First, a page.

“i loved this ad. it was all these wonderful clips that were heartwarming and loving and fun. some i have seen before in different commercials but they all gave me that knot in my throat and some a tear to my eye. i love the message that the ad is sending. very powerful.” Female 36-49

“I LOVED that ad. It made me tear up multiple times. I am so happy to see so many diverse groups represented and knowing that P&G celebrates equality makes me so much more apt to purchase their products.” Female 21-35

“I think it is important for companies to treat all qualified individuals equally regardless of race gender or anything else. I love that this ad communicates that about this company.” Female 36-49

“A great emotional moving ad by P&G showing the importance of life and the relationships we have. I loved the seriousness of this uplifting ad.” Male 21-35

On Revlon’s “Love Is…”:

“i loved this ad, and the positive message it presented. it was warm and funny, and even a little thought-provoking. i liked that it was done in black and white, which made the logo in bright color at the end really pop.” Female 36-49

“it speaks to all of us on a human level. it reminds us of the importance of personal connections, especially when modern technology often keeps us at arms length” Male 21-35

“Spreading the message of love is one of the most important things anyone can do. For that alone, I would consider buying the products due to its stance on love.” Male 21-35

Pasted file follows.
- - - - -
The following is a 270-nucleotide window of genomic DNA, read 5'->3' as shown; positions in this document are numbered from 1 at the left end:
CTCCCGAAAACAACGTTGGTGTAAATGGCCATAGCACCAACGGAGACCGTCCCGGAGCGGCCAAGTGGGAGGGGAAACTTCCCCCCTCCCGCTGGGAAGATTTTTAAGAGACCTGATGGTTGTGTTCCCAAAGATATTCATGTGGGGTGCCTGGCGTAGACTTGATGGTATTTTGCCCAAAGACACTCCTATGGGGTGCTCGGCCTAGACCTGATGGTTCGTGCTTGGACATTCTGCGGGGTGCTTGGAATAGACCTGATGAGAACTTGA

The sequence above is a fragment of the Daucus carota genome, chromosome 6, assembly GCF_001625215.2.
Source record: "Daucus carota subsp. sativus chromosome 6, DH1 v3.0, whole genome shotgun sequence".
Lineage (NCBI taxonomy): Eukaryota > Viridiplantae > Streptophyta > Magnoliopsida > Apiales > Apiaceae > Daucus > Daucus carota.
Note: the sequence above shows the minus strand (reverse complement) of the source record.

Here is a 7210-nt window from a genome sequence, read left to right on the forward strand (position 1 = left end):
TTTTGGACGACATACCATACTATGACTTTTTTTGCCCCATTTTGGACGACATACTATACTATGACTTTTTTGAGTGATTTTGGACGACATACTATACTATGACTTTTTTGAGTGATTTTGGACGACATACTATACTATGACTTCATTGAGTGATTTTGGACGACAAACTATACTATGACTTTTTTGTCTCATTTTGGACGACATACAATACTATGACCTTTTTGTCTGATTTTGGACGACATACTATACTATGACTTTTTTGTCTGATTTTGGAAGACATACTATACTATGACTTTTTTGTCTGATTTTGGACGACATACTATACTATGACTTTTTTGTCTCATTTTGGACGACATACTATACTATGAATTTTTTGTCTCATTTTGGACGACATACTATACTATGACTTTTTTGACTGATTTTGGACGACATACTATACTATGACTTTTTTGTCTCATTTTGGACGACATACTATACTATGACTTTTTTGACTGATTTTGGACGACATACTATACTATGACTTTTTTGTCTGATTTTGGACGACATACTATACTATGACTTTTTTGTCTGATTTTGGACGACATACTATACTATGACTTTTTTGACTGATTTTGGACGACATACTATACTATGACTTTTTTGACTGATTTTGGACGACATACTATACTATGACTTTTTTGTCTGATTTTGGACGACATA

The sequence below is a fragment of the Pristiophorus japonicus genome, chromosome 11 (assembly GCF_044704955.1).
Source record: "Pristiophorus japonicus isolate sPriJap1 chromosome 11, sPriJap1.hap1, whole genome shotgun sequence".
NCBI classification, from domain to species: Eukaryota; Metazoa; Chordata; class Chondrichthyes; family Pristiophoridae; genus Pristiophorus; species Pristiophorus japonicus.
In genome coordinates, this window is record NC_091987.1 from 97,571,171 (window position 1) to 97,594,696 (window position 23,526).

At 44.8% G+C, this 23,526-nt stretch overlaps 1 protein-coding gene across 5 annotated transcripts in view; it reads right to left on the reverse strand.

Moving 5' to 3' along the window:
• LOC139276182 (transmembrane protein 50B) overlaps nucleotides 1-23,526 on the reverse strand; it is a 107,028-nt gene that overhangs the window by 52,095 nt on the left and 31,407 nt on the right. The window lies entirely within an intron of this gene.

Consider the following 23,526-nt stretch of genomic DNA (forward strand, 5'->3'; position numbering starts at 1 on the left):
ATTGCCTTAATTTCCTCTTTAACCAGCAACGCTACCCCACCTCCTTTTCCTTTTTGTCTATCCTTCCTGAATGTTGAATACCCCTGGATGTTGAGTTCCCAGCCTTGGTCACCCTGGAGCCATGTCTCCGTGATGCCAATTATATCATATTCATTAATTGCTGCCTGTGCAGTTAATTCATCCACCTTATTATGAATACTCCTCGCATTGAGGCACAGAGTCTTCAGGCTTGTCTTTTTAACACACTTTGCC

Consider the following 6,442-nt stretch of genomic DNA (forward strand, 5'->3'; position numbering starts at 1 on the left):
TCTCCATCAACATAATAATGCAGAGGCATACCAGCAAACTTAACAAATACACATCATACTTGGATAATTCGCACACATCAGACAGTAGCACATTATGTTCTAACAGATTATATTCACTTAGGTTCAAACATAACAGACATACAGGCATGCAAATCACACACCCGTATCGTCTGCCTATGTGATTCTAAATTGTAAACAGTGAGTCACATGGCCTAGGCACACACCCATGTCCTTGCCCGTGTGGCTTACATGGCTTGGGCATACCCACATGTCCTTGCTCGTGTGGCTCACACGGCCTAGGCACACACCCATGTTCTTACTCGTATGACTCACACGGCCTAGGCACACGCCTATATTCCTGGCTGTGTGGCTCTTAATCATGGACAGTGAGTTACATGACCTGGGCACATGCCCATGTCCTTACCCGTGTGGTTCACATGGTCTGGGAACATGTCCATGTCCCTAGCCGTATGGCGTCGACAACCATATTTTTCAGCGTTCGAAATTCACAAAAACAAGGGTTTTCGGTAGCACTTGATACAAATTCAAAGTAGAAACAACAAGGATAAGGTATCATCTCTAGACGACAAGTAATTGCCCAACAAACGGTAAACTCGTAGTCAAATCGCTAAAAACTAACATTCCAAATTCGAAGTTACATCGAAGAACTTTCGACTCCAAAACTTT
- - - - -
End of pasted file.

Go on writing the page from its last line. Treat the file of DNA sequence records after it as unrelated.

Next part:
“It is a great ad with a great message. The representation of the company in this commercial was excellent and I love what it stood for!” Female 21-35

On Cadillac’s “Carry”:

“This advertisement made me stop and watch. It made me remember. I was inspired to think of all of the times that as Americans we have worked together, and I am energized to continue that trend. It is refreshing to see something that is not all about selling a product, but selling an idea of togetherness.” Male 50+

“The speech used for the ad was really well written and really helped go along with the visuals to show that Cadillac has had a long history with the USA” Male 21-35

“i loved the visuals. it’s great to see the good in people. we have too much negativity in the world today. it’s great to see the good in people.” Male 36-49

“I really liked this ad. It was simple and touching and definitely caught my attention. The message was nice and should be spread around more.” Female 21-35

Top Gender Equality Ads:

Advertising Norm   YTD 2017 549 633 599 571 40th
Brand Ad Title Format/Length Ace Score Attention Score Change Score Relevance Score Polarity


Microsoft #MakeWhatsNext: Change the Odds Online: 1:30 685 756 724 677 2nd
Microsoft #MakeWhatsNext TV :60 671 730 717 662 2nd
Audi Daughter TV :60 666 734 697 668 2nd
Mattel Dads Who Play Barbie TV :90 641 751 706 648 6th

On Microsoft’s “#MakeWhatsNext” ads:

“I absolutely loved this. I think it’s important for girls of all ages to know that they are capable of any career, regardless of whether it has traditionally been a male-dominated field. It’s important for people, in general, to follow their passions and know that they can evoke change. I thought this was a thoughtful and inspirational advertisement.” Female 21-35